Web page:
Learning Ukulele: The Basics
Updated: Apr 2, 2021
So, you took the leap of faith and bought your very own ukulele! Congrats! Learning to play can be daunting at first, but you’ll soon find that ukulele is an instrument for everyone that can be picked up very quickly. We’ll walk you through the basics, so you’ll be well on your way in no time at all.
Holding your instrument:
If you’re right handed, you’ll hold your ukulele so that your left hand sits under the neck to fret, and your right arm comes over the top of the body of the instrument to strum. It’s best to hold the instrument at a slight incline, with the tuning pegs of the instrument pointing upward and the body resting on your lap. It is also best to hold the back of the instrument snuggly, but not too tightly, against your chest or upper stomach.
If you’re left-handed, you’ll want to reverse this, but please note that you will also need a left-handed instrument. If you try to play a right-handed ukulele left-handed, the chords will all be upside down.
The first thing you’ll need to do is tune your instrument. You can find a tuner at your local music store, or download one of the many available free tuner apps. There are a few things you’ll want to make sure of before starting the tuning process. First is that your tuner is set to 440hz. Second, that your tuner is set to either ‘chromatic’ or ‘ukulele’ mode.
The four ukulele strings are tuned to the following notes, starting from the string closest to your face (the 4th string), and progressing to the string furthest from your face (the 1st string):
G, C, E, A
If the tuner is pointing to the left of the note on your tuner, it means the note is flat (sometimes shown with the b symbol). This means you need to turn the tuning peg counter clockwise. If the tuner is pointing to the right side, it means it is sharp (sometimes shown with the # symbol). This means you need to turn the tuning peg clockwise.
Once you have all of the strings in tune, you’re ready to learn some basic chords! The four most basic chords are C, Am, F, and G. These are usually illustrated using chord charts that look like this:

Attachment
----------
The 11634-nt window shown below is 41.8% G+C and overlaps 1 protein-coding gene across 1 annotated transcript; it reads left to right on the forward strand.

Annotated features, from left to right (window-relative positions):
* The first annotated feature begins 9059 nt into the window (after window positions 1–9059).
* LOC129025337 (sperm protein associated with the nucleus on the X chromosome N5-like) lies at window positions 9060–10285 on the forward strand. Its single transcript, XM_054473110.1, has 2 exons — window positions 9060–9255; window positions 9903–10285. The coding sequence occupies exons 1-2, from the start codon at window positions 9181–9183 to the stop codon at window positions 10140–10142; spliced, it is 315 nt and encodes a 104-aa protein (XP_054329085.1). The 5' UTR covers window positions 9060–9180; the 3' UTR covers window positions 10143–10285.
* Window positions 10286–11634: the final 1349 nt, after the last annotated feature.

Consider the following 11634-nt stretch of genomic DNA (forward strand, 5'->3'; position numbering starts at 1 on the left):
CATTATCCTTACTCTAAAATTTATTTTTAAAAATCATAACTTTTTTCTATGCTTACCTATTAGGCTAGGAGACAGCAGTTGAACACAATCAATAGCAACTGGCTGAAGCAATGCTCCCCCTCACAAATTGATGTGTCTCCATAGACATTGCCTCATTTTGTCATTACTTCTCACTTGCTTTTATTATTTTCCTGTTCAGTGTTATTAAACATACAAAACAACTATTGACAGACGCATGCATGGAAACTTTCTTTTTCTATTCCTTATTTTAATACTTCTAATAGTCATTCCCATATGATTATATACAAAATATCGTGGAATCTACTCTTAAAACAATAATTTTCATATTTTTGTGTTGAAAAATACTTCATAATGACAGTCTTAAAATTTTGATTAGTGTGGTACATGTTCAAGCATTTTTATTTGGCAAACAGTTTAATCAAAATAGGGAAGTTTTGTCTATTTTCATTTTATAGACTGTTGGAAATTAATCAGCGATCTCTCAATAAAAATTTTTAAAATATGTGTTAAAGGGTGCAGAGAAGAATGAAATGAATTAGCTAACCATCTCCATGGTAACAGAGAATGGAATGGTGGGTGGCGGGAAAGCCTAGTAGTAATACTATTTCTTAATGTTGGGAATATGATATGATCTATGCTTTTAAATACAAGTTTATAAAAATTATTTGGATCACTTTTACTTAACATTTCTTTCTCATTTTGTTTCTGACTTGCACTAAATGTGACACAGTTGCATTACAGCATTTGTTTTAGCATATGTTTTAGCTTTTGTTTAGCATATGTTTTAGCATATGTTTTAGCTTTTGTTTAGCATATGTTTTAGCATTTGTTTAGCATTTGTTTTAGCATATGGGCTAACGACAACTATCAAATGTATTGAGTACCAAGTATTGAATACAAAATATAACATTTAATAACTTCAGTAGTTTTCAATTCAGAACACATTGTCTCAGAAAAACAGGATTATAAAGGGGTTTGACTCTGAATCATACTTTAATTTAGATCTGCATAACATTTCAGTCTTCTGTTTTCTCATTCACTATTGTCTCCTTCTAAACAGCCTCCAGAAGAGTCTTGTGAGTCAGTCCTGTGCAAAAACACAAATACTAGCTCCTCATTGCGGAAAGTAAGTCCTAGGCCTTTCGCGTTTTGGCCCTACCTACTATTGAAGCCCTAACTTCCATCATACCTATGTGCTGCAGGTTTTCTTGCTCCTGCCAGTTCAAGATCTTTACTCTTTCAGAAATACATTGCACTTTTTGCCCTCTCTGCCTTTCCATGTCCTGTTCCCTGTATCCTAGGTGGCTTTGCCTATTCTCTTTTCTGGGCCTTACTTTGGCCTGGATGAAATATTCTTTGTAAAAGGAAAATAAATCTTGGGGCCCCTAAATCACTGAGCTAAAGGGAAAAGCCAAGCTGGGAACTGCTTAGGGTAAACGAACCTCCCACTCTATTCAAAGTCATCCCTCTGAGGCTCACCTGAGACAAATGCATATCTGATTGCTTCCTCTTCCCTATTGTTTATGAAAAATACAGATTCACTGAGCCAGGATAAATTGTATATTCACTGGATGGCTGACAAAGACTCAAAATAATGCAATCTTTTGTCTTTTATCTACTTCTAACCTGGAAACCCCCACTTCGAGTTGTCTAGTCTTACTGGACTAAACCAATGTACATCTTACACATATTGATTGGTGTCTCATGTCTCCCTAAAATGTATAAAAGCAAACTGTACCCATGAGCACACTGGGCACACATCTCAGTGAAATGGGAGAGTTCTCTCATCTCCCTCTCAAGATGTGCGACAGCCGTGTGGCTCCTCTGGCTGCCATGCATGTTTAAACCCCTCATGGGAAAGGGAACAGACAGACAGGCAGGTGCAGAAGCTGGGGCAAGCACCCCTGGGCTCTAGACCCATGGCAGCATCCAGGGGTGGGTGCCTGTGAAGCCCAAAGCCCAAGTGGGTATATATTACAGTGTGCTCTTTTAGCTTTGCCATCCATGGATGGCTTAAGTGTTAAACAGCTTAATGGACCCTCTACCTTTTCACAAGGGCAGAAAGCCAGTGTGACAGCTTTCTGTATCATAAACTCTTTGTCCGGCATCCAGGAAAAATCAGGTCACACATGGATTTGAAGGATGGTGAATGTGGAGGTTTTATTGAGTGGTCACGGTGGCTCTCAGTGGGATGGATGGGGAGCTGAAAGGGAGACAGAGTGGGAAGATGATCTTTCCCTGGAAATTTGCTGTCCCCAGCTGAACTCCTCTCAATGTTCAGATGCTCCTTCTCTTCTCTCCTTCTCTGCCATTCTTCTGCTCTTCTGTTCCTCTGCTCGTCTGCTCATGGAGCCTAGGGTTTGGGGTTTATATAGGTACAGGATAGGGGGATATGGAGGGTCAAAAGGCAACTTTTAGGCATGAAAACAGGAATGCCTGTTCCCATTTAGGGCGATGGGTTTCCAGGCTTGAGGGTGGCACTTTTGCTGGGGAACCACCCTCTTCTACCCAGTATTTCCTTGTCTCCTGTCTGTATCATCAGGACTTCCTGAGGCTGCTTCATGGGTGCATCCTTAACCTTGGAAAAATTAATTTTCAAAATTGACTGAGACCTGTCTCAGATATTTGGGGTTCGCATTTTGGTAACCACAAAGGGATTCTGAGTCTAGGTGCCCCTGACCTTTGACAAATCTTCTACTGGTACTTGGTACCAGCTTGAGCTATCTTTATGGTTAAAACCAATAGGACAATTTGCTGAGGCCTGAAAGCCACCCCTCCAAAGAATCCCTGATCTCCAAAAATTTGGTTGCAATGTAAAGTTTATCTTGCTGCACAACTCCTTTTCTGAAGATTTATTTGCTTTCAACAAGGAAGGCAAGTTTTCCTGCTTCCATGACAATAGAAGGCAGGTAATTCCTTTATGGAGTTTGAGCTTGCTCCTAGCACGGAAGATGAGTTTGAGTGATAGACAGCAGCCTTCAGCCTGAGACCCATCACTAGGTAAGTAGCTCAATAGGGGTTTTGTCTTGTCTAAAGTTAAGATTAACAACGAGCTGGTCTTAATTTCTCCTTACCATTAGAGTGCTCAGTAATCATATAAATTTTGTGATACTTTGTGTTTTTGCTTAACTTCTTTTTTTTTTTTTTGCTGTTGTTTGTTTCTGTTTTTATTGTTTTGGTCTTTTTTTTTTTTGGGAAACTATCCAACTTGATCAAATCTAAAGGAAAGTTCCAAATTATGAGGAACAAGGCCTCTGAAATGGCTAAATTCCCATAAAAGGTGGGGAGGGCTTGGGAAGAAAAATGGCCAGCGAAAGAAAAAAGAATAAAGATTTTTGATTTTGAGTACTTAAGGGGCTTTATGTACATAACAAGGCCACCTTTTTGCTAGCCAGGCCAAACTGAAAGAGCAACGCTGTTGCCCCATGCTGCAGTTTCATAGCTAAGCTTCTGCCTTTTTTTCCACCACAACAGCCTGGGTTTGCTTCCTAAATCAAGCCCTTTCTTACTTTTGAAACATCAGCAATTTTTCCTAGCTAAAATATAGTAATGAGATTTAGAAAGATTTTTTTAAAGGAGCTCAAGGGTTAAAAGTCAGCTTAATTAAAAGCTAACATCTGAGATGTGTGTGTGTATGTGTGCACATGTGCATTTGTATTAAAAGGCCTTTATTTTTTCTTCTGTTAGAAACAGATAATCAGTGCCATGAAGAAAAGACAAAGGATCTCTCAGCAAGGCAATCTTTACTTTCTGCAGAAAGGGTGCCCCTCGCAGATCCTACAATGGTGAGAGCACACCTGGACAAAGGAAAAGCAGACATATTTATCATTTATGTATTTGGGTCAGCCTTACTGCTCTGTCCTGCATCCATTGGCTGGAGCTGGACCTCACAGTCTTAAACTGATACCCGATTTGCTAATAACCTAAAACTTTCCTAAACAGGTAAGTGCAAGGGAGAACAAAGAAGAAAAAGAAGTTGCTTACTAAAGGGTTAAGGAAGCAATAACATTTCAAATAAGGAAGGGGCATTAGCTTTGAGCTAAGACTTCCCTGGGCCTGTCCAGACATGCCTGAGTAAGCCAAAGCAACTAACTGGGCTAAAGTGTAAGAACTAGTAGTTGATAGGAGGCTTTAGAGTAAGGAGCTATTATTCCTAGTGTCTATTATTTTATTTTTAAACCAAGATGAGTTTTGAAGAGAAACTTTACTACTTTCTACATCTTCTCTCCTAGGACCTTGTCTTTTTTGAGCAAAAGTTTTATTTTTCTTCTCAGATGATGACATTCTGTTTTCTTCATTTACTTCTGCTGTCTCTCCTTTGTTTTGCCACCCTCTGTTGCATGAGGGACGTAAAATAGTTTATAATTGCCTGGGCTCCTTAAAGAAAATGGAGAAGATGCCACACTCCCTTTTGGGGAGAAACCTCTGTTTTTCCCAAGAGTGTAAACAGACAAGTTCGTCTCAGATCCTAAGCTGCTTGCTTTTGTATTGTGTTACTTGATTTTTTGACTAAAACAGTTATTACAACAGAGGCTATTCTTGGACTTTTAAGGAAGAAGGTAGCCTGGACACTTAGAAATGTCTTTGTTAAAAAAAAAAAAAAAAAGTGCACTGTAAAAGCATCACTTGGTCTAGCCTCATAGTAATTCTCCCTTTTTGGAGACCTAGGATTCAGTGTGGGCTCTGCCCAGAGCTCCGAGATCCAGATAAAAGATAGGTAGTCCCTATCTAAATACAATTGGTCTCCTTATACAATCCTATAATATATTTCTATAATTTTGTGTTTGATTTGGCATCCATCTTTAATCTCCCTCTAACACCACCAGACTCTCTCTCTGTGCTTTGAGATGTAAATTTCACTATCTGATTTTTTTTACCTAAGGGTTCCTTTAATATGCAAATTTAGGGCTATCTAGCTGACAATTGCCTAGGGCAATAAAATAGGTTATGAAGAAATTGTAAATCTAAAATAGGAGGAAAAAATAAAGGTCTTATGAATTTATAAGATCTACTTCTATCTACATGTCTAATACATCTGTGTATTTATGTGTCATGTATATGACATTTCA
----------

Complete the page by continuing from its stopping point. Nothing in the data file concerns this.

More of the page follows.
There are several things you need to know in order to interpret these charts:
The vertical lines represent the strings of your ukulele. The top of the chart runs towards the tuning pegs, and the bottom of the chart runs toward the body of the instrument. The strings run in the same order you tuned them. From left to right; G, C, E, A.
The horizontal lines represent the metal frets in the neck of your ukulele. In order to form these chords, you will place your fingers on the strings in between the metal frets and apply pressure.
The circles above the vertical string lines indicate strings that are played open. For these chords, all strings are played. Sometimes, you might see an x above a string if you are not meant to play it.
The dots on the vertical string lines, between the horizontal fret lines, represent your fingers. The number inside the dot indicates which finger you play the note with. 1 means index finger, 2 is middle finger, 3 is ring finger, and 4 is pinky.
So, for the C chord, you would place your ring finger on the 3rd fret of the A string.
For A minor, you would place your middle finger on the 2nd fret of the G string.
For F, you would leave the same finger at the 2nd fret on the G string, and also place your index finger at the first fret of the E string.
Try to figure out G on your own based on this system!
To strum your ukulele, either use a felt pick from your local music store, or use your thumb. Either way, you want to apply a very small amount of pressure to the strings starting from the side of the ukulele nearest your face, lightly brushing away from yourself and through the four strings. Most beginners have a tendency to strum too hard. The goal is to be delicate, so experiment with different angles and amounts of force and use your ear to determine what sounds best.